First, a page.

A mother and three of her sons died within 10 days of each other, after contracting coronavirus

In Louisiana, a mother and her three sons have died within days after catching the deadly virus.

The mother was the 86-year-old Antoinette Franklin from New Orleans. Antoinette and her sons Herman Franklin Jr., 71, Anthony Franklin Sr., 58 and Timothy Franklin, 61, all lost their lives from coronavirus between March 20 and 30.

Antony Franklin Jr. shared with NBC News:

“My uncle passed, my grandmother passed, my dad passed, then my other uncle passed. It was literally like seven to eight days apart. It’s horrific.”

The first one to die from COVID-19 was Herman Franklin.

The father of eight died on March 20.

Only 6 days later, on March 26, Anthony Franklin Sr., passed away. Anthony has left behind two children and their mother. Timothy Franklin died a few days later, on March 30. Their mother, a lifelong resident of New Orleans, passed away on March 23.

Antoinette and her three sons all tested positive for coronavirus. However, it’s still unclear if they were tested for COVID-19 before or after they died. Their underlying causes of death have not been revealed yet. What’s clear is they all died within days after becoming ill at the same time.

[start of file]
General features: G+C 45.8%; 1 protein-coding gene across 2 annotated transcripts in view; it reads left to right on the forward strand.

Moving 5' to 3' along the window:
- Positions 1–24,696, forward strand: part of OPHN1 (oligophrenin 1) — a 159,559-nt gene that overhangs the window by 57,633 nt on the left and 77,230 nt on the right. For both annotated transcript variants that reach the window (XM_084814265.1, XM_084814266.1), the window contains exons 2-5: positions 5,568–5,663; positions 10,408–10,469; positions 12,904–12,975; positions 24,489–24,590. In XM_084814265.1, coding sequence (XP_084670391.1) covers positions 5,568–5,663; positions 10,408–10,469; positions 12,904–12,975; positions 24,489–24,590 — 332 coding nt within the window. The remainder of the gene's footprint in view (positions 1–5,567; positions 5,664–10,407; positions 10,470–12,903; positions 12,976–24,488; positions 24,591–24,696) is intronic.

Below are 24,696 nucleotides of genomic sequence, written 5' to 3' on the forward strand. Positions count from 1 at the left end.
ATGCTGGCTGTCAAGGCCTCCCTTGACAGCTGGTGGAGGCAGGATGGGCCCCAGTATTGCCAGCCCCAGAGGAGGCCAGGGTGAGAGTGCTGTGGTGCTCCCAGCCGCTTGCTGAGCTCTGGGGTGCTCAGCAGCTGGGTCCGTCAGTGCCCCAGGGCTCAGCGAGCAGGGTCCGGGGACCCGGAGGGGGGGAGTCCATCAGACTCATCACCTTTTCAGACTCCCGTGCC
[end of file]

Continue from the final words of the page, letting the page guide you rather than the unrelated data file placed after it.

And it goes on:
Their family wants everyone to know about their loved ones’ tragic deaths because this could happen to anyone. Jacqueline Franklin, wife of Anthony Franklin Sr. told WDSU:

“I want the world to know if it happened to the Franklin family it could happen to any family. Let’s take this serious. My children have to bury their father, their precious grandmother and their uncles.”

Since New Orleans has emerged as one of the early coronavirus hot spots in the U.S., the death rate there is almost twice as the one in New York.

Medics and public health officials are blaming the Big Easy’s high levels of obesity and related ailments, according to Mail Online.

Rebekah Gee, leader of Louisiana State University’s healthcare services division, confessed to The Wall Street Journal: “We’re just sicker.”

New Orleans residents tend to be more vulnerable to coronavirus due to obesity, diabetes, and higher than the national average rates of hypertension.  According to the Louisiana health department, around 97% of those killed by COVID-19 in the state had a pre-existing condition.

Despite their age gaps, family members often suffer from similar medical conditions before becoming sick, leaving them similarly vulnerable to the coronavirus. Hospitals have been reporting cases across the generation, such as this one with the 86-year-old mother and her three sons.

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